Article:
Mana Pools National Park

Mana Pools National Park is a wildlife conservation area in northern Zimbabwe. It is a region of the lower Zambezi River in Zimbabwe where the flood plain turns into a broad expanse of lakes after each rainy season. As the lakes gradually dry up and recede, the region attracts many large animals in search of water, making it one of Africa's most renowned game-viewing regions. It’s importance is such that it has been designated a World Heritage site. Mana means ‘four’ in Shona, in reference to the four large permanent pools formed by the meanderings of the middle Zambezi. The 2,500 square kilometres of river frontage, islands, sandbanks and pools, flanked by forests of mahogany, wild figs, ebonies and baobabs, is one of the least developed National Parks in Southern Africa. It was saved from a hydro-electric scheme in the early eighties which would have seen the flooding of the whole area. It has the country’s biggest concentration of hippopotamuses and crocodiles and large dry season mammal populations of elephant and buffalo.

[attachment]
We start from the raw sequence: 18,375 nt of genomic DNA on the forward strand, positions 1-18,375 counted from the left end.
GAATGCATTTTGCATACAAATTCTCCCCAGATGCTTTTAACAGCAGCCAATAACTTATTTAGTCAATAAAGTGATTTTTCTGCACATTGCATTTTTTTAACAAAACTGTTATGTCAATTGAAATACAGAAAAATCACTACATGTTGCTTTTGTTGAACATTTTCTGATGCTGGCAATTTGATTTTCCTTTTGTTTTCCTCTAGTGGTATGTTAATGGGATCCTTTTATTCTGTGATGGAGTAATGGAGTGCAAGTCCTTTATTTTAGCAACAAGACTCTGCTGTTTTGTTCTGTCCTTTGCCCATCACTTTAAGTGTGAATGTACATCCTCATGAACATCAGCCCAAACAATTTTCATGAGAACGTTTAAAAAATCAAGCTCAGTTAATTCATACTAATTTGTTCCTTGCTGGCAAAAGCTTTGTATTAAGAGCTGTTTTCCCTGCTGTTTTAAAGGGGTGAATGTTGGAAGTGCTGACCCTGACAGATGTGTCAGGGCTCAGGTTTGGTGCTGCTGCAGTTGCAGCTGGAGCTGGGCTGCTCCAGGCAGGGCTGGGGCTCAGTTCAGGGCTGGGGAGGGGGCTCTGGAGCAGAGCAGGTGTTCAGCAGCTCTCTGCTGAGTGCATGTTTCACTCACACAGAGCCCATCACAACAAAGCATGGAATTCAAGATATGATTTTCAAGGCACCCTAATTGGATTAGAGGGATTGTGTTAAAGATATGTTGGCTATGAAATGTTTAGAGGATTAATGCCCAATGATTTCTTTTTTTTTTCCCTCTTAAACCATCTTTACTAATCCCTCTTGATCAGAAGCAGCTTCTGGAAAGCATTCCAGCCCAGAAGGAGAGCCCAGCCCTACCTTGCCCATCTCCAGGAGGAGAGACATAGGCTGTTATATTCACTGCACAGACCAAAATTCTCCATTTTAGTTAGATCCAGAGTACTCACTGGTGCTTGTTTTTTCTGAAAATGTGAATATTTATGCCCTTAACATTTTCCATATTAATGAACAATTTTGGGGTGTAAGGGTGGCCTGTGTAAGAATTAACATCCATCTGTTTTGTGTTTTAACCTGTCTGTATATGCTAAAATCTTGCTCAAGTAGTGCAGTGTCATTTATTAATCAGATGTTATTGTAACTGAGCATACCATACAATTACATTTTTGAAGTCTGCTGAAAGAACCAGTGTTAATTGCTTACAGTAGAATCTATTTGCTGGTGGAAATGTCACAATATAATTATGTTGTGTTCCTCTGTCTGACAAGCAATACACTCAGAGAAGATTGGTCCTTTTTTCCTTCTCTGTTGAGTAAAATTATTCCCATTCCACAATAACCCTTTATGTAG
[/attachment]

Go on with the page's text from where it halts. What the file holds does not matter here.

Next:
The landscape is dominated by the changing water level of the Zambezi. There are shorelines, islands, sandbanks and pools. The area is very popular for the observation of large animals, like lion, African elephant, African buffalo, leopard and cheetah.

Originally there were an estimated 500 black rhinos in the park, but sadly these have been wiped out by poachers and have not yet been re introduced.